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In the Name of God بسم الله

HopefulBeliever

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  1. I have rarely picked up a gripping Islamic book. The issue is that most Islamic books tend to be poor translations or too textbook like. Also, the books about the Prophet and Imams don't tend to contain many biographical elements but typically tend to touch on generic hadiths whilst complimenting and praising these wonderful personalities without any justification. I want to learn about their up-bringing, childhoods, challenges, struggles, relationships, encounters etc. I would appreciate any book recommendations that you have read and enjoyed as a native- English speaking person considering my comments above. Feel free to recommend books that are not necessarily about the holy personalities.
  2. Salam alakum, Growing up I listened to various genres of music. In my community I was surrounded by individuals/ family/ friends who were very strict and did not listen to music at all under any circumstance (they would walk out at weddings with music playing) and others who would listen to music in every circumstance. I saw it as harmless, it generally lifted my spirits, entertained me and allowed me to relax. My favourite genre was "indie" music which had no/ minimal profanity and was rarely offensive. However, over the years I stop listening to music for the duration of Ramadan and found this quite easy. Since Ramadan 2018 I have not played any music at all. At that point I decided it was better for my soul not to rely on songs and musicians to sooth me and instead I will focus on dhikr and my faith instead. Since I decided to quit listening to music I have had moments of temptation but I haven't given up even when I had really low and depressing days. Please note I have not been diagnosed with depression or any mental health illnesses but I have seasonal bouts of depression, anxiety and low moods which can be very difficult i.e. I question my life and find it hard to get through the day and continue with life. Today, I am having a low day and am really tempted to play something uplifting. Please share your thoughts and experience about using music to calm the mind and entertain etc. Feel free to share hadiths etc about the above-mentioned topics but please note that my madhab permits playing music with no profane content but I am just taking a precautionary stance: http://english.bayynat.org.lb/Editorials/Shariah_Music.htm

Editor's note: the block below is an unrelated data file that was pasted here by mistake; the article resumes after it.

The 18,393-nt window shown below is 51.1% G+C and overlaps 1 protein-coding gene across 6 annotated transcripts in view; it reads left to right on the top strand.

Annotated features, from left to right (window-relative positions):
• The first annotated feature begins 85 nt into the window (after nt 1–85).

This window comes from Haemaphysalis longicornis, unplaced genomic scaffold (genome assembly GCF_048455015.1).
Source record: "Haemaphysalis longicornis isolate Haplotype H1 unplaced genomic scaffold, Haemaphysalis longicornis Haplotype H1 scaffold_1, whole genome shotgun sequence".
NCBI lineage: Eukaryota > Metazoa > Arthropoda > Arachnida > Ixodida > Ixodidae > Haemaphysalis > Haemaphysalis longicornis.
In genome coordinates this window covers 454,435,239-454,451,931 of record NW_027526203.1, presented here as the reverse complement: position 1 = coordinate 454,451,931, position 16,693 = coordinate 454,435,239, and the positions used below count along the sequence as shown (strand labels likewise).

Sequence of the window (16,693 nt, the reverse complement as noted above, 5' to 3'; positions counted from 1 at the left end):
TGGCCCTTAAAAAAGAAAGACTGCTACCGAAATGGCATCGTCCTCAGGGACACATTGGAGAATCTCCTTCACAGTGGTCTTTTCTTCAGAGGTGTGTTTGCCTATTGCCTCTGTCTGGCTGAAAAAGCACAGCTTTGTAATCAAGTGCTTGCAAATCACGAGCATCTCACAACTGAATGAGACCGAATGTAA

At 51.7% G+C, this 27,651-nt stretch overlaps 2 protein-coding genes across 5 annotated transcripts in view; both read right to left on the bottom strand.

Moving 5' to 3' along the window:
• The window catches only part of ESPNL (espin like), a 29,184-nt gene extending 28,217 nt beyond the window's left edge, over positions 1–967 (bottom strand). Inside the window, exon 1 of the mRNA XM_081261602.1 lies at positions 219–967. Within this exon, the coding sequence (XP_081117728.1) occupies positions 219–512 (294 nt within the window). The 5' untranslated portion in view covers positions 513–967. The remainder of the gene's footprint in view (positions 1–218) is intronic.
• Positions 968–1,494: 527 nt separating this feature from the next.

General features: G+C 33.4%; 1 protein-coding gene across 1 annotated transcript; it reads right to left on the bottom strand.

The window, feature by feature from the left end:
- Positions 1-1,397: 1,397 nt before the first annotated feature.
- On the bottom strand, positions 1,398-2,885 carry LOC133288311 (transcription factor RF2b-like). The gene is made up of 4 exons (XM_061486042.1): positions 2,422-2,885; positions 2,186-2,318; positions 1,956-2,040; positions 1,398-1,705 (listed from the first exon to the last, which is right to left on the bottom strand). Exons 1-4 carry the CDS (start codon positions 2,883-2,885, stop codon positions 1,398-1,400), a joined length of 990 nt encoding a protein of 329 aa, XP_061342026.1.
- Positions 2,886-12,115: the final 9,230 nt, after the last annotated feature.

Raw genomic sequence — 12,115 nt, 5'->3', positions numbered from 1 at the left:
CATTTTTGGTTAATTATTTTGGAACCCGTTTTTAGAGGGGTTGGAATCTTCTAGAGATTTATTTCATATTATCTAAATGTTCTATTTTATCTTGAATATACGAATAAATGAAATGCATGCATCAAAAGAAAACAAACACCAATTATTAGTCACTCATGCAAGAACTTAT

3. Salam alakum, I appreciate your responses. I have become a lot more flexible with age- even considering guys 8-9 years older as I now realise older guys are more likely to be mature and want to settle down. Although the older the guy the more I start to think that he may have messed around in haram relationships if he has never settled. Anyhow- that's a discussion for another day and I am giving these guys a chance. I am also looking for men online on various match-making websites... I am very active in the community and have many interests but very rarely do you get anybody approaching you if they're interested/ looking for marriage- when were muslim men ever gutsy enough to do that (with class i.e. not being creep). With regards to waiting for when I'm older for proposals it's less about my "fear" of not meeting somebody later in life it's about my fear of not meeting somebody soon and committing haram as a result of this. I do appreciate your reassurances though. Thank you all for your kind words and support- they have been helpful.
  4. Thank you for your response. I actually live in London- probably one of the most diverse, shia packed city outside of muslim countries. My issue is just the quality men available for marriage.
  5. I'm ok thank you. Marrying somebody my father's age is a tad disturbing. Also, the generational gap is too much- our mentalities would be very different. Even the imams recognise the differences and gaps between generations.